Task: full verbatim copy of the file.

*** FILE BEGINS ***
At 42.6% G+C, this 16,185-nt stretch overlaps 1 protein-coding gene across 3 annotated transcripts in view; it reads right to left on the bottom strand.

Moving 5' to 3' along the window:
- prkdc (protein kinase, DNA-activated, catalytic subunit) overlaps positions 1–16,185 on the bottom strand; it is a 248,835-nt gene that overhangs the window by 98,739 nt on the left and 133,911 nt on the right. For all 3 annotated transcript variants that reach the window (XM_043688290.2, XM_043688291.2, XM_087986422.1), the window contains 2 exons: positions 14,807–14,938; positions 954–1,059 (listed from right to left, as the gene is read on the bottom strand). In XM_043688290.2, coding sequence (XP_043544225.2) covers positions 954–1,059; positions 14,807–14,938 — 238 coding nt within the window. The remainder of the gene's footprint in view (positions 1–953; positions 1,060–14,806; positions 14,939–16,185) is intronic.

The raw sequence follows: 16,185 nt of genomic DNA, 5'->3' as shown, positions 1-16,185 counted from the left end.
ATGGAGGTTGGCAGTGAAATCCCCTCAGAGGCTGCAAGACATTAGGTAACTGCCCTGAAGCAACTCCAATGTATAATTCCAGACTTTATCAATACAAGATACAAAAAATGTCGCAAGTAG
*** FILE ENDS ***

At 42.6% G+C, this 16,185-nt stretch overlaps 1 protein-coding gene across 3 annotated transcripts in view; it reads right to left on the bottom strand.

Moving 5' to 3' along the window:
- prkdc (protein kinase, DNA-activated, catalytic subunit) overlaps positions 1–16,185 on the bottom strand; it is a 248,835-nt gene that overhangs the window by 98,739 nt on the left and 133,911 nt on the right. For all 3 annotated transcript variants that reach the window (XM_043688290.2, XM_043688291.2, XM_087986422.1), the window contains 2 exons: positions 14,807–14,938; positions 954–1,059 (listed from right to left, as the gene is read on the bottom strand). In XM_043688290.2, coding sequence (XP_043544225.2) covers positions 954–1,059; positions 14,807–14,938 — 238 coding nt within the window. The remainder of the gene's footprint in view (positions 1–953; positions 1,060–14,806; positions 14,939–16,185) is intronic.

The raw sequence follows: 16,185 nt of genomic DNA, 5'->3' as shown, positions 1-16,185 counted from the left end.
ATGGAGGTTGGCAGTGAAATCCCCTCAGAGGCTGCAAGACATTAGGTAACTGCCCTGAAGCAACTCCAATGTATAATTCCAGACTTTATCAATACAAGATACAAAAAATGTCGCAAGTAG